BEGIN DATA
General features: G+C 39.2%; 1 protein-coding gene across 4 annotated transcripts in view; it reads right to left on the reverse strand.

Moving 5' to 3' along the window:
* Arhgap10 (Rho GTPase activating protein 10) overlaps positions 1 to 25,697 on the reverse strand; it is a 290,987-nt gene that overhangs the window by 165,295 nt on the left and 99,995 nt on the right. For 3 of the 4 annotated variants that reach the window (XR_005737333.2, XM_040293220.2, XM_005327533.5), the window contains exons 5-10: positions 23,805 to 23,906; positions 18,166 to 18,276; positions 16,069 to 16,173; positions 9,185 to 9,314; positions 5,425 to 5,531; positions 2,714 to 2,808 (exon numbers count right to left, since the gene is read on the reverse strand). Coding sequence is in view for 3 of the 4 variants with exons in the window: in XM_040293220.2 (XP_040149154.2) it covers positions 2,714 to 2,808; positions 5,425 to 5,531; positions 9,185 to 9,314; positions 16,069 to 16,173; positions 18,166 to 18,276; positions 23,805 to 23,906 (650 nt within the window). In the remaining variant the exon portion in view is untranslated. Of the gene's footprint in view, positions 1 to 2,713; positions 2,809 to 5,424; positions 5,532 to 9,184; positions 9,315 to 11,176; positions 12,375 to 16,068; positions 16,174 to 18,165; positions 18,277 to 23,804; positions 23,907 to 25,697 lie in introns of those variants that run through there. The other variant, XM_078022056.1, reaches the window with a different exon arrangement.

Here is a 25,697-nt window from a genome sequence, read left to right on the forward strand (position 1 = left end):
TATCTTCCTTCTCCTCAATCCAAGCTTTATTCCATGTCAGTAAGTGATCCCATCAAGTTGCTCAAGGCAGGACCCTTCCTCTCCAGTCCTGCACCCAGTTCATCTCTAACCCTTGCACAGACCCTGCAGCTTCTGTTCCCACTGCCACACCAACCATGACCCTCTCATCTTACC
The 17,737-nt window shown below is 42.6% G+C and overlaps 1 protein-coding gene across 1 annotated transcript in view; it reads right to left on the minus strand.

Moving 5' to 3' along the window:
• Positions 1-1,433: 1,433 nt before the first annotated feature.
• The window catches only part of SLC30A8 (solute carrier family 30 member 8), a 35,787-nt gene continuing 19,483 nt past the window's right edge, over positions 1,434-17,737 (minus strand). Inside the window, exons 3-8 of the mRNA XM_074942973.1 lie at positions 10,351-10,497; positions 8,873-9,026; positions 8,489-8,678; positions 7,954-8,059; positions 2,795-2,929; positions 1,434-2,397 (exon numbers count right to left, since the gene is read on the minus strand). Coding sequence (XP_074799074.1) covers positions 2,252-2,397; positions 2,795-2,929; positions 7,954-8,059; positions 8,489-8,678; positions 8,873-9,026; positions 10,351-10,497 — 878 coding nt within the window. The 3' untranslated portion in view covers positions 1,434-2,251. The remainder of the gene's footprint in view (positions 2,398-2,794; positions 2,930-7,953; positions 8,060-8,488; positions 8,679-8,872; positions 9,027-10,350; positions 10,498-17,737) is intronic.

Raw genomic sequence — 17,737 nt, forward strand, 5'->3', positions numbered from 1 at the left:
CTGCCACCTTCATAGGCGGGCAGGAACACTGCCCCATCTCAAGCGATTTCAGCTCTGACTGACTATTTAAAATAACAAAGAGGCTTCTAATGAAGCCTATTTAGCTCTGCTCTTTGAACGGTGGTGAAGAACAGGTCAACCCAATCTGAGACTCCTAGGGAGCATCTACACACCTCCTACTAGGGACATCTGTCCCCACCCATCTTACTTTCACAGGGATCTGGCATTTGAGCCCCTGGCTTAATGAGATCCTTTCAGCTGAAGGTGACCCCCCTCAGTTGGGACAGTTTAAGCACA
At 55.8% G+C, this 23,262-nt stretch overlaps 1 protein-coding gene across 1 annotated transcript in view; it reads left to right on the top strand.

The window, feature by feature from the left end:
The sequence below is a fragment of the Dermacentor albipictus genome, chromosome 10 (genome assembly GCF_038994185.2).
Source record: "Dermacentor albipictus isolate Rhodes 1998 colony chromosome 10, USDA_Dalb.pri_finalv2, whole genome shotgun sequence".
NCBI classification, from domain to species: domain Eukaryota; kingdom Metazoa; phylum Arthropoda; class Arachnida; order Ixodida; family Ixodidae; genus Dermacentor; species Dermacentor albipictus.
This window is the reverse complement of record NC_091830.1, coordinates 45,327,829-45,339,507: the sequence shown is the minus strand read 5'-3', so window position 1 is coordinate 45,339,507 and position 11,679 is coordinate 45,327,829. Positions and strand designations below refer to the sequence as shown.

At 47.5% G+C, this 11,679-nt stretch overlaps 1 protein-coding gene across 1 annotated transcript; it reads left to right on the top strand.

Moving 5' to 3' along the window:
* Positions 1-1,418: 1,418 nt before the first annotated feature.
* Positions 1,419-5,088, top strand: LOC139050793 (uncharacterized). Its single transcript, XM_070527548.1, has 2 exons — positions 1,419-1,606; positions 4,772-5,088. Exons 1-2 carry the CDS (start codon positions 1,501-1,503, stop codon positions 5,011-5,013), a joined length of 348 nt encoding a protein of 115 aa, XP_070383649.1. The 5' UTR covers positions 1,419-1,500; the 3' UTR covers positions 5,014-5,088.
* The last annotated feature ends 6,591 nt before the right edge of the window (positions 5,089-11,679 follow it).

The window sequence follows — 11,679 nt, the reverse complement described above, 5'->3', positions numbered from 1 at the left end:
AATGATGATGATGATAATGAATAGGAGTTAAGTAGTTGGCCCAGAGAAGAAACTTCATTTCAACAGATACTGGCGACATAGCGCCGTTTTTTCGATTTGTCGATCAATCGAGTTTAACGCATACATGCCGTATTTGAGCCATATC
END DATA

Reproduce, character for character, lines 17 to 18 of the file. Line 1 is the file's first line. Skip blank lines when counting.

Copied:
This window is the reverse complement of record NC_091830.1, coordinates 45,327,829-45,339,507: the sequence shown is the minus strand read 5'-3', so window position 1 is coordinate 45,339,507 and position 11,679 is coordinate 45,327,829. Positions and strand designations below refer to the sequence as shown.

At 47.5% G+C, this 11,679-nt stretch overlaps 1 protein-coding gene across 1 annotated transcript; it reads left to right on the top strand.